Completion of Webinar Series: Introduction to Administrative Data from Europe
The three virtual events gathered experts and researchers to discuss the potentials of data for research and policy
Three webinars organised by LISER entitled “Webinar Series: Introduction to Administrative Data from Europe” from January to March 2021. The events brought together experts from research centres in France, Germany and the Netherlands to present and discuss the potentials of the various data for research and policy.
As empirical research in the social sciences and evidence-based policy advice increasingly relies on large and high-quality microdata, many countries in Europe have now made available individual- or firm-level data based on social security records or mandatory reporting standards. These datasets offer many opportunities for analysing innovative research questions and provide causal evidence on many questions relevant to international research and policy-makers alike.
“It was inspiring to see how other countries manage to provide high-quality administrative data that is accessible to encourage excellent research and evidence-based policy advice. More than 130 people attending the series from a wide range of institutions and interests shows that there is a big demand in Luxembourg for such data. We at LISER take this as motivation to work on improving local access to administrative data from Europe and Luxembourg.”
- Prof. Christina Gathmann
Held virtually on WebEx, the seminars gathered participants from universities, research institutes, ministries in Luxembourg and from neighbouring countries. Presentations included:
Title: German Labor Market Data and Secure Data Access - the Research-Data-Center of the Institute for Employment Research (RDC-IAB)
Abstract: The Research Data Centre at the Institute for Employment Research (RDC-IAB) has been offering high-quality administrative and survey data on the German labor market for 15 years and has become one of the most important locations worldwide for researchers interested in data for labor market research. This presentation provides an overview on: Who we are, our data products and data access modes.
Presenter: Ruben Doods (Central Bureau of Statistics (CBS), Amsterdam)
Title: Microdata access for scientific research in the Netherlands
Abstract: The Dutch NSI has a long tradition of making microdata accessible for researchers doing scientific statistical research. As the Netherlands makes national statistics using mainly registers and administrations, this means that all Dutch citizens and corporations are available in these microdata sets. The microdatasets are pseudonomized in a way that makes them linkable. In this way scientists can construct an almost complete picture of Dutch society and the Dutch economy. Furthermore It is possible to import own datasets and make them linkable to the available microdata.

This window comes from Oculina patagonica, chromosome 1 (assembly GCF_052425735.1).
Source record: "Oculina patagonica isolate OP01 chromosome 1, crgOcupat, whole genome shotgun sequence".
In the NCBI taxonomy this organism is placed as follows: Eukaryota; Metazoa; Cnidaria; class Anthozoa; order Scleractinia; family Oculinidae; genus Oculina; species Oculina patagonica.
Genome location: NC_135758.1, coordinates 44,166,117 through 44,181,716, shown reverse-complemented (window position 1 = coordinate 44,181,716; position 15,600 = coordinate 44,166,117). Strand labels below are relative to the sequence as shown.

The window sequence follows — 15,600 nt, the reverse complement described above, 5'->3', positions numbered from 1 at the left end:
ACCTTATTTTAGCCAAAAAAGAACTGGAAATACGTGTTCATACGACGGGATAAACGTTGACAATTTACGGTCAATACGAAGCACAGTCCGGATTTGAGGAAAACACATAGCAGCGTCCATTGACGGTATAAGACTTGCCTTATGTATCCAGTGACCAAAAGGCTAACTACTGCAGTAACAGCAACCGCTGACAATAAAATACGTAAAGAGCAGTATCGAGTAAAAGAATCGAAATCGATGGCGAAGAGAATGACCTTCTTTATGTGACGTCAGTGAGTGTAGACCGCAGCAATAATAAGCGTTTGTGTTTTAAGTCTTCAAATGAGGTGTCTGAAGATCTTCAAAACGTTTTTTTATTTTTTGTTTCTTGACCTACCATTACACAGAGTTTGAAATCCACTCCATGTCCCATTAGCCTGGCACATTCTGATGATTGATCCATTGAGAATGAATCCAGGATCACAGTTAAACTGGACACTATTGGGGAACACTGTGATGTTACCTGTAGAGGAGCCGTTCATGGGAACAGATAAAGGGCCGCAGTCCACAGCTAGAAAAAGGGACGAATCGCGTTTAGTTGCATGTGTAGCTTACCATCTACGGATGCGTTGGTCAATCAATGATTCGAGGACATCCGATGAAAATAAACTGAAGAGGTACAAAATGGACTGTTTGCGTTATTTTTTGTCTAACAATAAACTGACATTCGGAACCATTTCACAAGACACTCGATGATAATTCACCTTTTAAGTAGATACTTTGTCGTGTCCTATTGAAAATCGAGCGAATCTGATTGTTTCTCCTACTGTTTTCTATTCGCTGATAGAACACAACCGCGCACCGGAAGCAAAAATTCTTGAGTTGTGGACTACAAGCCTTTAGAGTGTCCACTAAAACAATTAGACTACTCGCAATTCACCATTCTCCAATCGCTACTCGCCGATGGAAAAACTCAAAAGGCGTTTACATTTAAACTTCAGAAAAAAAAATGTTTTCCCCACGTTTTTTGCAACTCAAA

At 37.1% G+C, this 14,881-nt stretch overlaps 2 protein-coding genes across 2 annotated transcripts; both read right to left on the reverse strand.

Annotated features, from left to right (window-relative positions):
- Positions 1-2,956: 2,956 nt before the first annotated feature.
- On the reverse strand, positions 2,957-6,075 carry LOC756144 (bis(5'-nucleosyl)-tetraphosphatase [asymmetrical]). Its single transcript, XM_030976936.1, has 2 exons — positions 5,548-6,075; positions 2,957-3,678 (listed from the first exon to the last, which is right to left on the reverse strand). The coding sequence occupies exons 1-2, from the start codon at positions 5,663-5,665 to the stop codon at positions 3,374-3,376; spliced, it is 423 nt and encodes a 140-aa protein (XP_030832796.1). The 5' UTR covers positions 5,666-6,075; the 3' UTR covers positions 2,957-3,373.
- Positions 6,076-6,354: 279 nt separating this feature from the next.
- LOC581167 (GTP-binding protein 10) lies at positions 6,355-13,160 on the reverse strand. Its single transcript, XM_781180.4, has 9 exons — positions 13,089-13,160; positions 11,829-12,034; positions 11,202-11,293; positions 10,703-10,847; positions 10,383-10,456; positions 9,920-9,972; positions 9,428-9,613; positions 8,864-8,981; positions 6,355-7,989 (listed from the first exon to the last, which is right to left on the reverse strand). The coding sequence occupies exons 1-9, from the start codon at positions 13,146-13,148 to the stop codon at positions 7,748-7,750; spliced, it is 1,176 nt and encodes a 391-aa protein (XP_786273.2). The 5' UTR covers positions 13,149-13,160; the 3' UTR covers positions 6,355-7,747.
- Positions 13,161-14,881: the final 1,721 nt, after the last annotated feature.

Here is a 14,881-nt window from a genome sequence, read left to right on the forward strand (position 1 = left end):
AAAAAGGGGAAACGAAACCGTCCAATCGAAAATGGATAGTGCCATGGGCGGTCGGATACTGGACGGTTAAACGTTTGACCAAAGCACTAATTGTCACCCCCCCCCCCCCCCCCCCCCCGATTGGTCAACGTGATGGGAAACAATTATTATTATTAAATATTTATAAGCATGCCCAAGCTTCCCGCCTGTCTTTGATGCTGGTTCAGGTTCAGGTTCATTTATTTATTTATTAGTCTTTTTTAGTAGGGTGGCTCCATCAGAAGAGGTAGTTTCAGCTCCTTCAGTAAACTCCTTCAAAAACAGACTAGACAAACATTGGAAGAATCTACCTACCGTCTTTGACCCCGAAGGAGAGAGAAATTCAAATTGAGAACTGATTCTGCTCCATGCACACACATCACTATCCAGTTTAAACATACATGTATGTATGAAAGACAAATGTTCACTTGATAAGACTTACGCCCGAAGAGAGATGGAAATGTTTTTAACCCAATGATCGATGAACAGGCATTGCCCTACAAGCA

Privacy and security are two very important aspects of access to microdata. Certain security measurements are necessary, such as approval of research institutes, approval of researchers, approval of research projects and access to data on a need-to-know basis. Besides this there are IT and legal security regulations. Notwithstanding these limitations hundreds of research projects with over 1000 active researchers are done each year.
Doing research on Dutch microdata can be done using a remote access log in and can be done from basically any computer with an internet connection. We do not use safe rooms and researchers can access Dutch microdata form their own institutes or even from home. Research is not limited to Dutch organizations and researches from any European country are eligible to access microdata on the same conditions as Dutch institutes.
In the webinar we will explain more about the possibilities and limitations. We will also explain how European researchers can gain access.
Title: Developments in national and transnational access to French confidential microdata
Abstract: Researchers’ access to confidential official microdata has been at the top of the agenda in France since a few years. Within the context of the open data initiatives and building on previous developments regarding secure access to confidential official microdata, recent changes in the legal frameworks have dramatically changed the situation and opened access for the researchers to a large bunch of these rich resources including administrative data. The set up of CASD (Centre d’accès sécurisé aux données) in 2010, with a secure remote access that can best balance the producers/data holders needs for confidentiality protection and the researchers’ needs, has been a driver for this opening, now also allowing for the researchers linkage between different data sources, particularly the administrative ones. Remote access is available from all EU countries and with some restrictions from North America with over 1300 active researchers. We will explain the accreditation and access procedures and present an overview of CASD data catalogue (about 2850 products from 367 data sources) with a focus on administrative data in many domains as labor market, business, finance, society, education, justice or health. Attention will be brought on the joint CASD and IAB report on the comparability of their labor market administrative data, a work conducted within the International Data Access Network (IDAN) that brings together CASD (as coordinator), IAB, GESIS, CBS, UKDS and ONS to facilitate comparative research based on administrative data.